Pimco’s Ivascyn Says It’s ‘Dangerous’ to Think the Fed Is Done

(Bloomberg) - Sixteen months after the Federal Reserve began its most aggressive rate-hike cycle in decades, markets are breathing a sigh of relief that the central bank — at long last — may finally be done.

At Pacific Investment Management Co., though, Daniel Ivascyn says investors would be wise to remember that’s no sure thing.

He’s not a contrarian bucking the broader consensus that the central bank is near the end of its tightening campaign. The Fed could raise rates again in September if the inflation data supports doing so, he said, though the odds are “close to a coin flip.”

But even if it does hold steady then, he said, the risk of rate hikes will likely linger for some time to come. One reason: The housing market has remained resilient despite the steep jump in mortgage rates, in part because so many homeowners locked in low rates. And those elevated property prices may keep rippling through to rents, putting upward pressure on inflation gauges.

“There is a chance inflation remains sticky and above central bank targets,” said Ivascyn, co-manager of the $124 billion Pimco Income Fund, which has beat roughly 90% of its peers in 2023 and over the past five years. “So if the Fed does pause and they don’t go again this year, it will be dangerous to think they are done.”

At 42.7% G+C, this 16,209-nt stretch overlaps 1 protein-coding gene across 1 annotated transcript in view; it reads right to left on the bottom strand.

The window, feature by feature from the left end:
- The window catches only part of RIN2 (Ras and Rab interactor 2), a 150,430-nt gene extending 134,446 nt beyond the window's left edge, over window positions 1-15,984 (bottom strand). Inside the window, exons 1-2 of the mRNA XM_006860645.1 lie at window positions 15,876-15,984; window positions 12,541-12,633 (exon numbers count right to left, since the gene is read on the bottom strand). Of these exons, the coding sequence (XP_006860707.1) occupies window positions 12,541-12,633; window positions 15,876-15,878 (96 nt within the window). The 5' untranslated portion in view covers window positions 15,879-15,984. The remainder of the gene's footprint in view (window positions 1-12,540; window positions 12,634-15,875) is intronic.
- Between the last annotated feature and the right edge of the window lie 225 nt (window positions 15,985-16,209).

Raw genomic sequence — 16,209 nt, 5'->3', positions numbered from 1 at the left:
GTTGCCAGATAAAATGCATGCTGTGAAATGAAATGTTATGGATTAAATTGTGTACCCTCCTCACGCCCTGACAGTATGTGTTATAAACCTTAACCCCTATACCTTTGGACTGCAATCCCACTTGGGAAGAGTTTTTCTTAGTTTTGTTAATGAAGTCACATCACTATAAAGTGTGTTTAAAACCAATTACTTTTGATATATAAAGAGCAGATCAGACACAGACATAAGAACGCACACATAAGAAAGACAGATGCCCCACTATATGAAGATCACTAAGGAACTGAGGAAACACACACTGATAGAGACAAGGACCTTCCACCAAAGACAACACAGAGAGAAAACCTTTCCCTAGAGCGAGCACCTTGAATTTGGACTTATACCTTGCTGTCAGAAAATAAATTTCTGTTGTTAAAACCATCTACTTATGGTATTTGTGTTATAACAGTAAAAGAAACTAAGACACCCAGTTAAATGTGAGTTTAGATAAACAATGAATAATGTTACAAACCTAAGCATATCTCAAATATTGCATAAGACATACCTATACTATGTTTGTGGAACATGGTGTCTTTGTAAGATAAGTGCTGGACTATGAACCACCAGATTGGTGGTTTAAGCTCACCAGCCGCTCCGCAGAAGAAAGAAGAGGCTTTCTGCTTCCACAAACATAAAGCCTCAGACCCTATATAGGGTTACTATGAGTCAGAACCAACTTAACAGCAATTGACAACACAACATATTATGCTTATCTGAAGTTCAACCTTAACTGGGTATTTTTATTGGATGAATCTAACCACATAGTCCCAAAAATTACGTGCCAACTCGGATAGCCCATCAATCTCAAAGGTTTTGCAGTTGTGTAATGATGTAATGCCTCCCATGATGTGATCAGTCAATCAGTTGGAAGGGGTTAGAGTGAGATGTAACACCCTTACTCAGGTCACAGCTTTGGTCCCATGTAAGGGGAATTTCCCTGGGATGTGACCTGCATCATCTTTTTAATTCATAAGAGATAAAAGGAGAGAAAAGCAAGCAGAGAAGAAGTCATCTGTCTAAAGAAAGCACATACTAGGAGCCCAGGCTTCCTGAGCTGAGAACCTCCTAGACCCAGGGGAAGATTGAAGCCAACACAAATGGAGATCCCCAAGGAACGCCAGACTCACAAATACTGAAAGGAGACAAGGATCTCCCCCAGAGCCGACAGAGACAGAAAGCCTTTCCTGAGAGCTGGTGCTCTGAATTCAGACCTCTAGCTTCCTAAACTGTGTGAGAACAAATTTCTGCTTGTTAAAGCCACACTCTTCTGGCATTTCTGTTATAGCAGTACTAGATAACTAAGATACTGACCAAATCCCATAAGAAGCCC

The financial markets have long been waiting for the Fed to signal an imminent end to its monetary policy tightening. And traders have previously jumped the gun in anticipating that the central bank will change course, particularly when fears of a banking crisis flared in March.

On Wednesday, though, Fed Chair Jerome Powell lent support to hopes for an end when he said policymakers may not raise rates when it meets next in September. He said it will hinge on the economic reports that come out over the next two months and pointed to a promising slowdown in inflation.

At the same time, the economy has remained resilient, with the housing market strong, payrolls continuing to expand and consumer spending still rising. On Thursday, the Commerce Department reported that the economy unexpectedly accelerated during the second quarter.

All of that means the specter of further rate hikes will continue to shadow markets as the Fed watches to ensure growth doesn’t cause inflation to accelerate.

Ivascyn said the impact of the Fed’s moves have been blunted because so many households and businesses borrowed during the pandemic. Those low rates have given homeowners little incentive to sell, contributing to a scarcity that’s put upward pressure on prices.

“There is definitely a chance that this cycle is stretched a lot longer due to the exceptional period of low rates after Covid that helped households and corporations to term out debt,” said Ivascyn, who said he’s maintaining liquidity to seize on market moves if sentiment shifts.

“There is a chance of some re-acceleration in home prices due to this dynamic,” he said. “The Fed is not ready to declare victory on inflation just yet.”

By Michael Mackenzie


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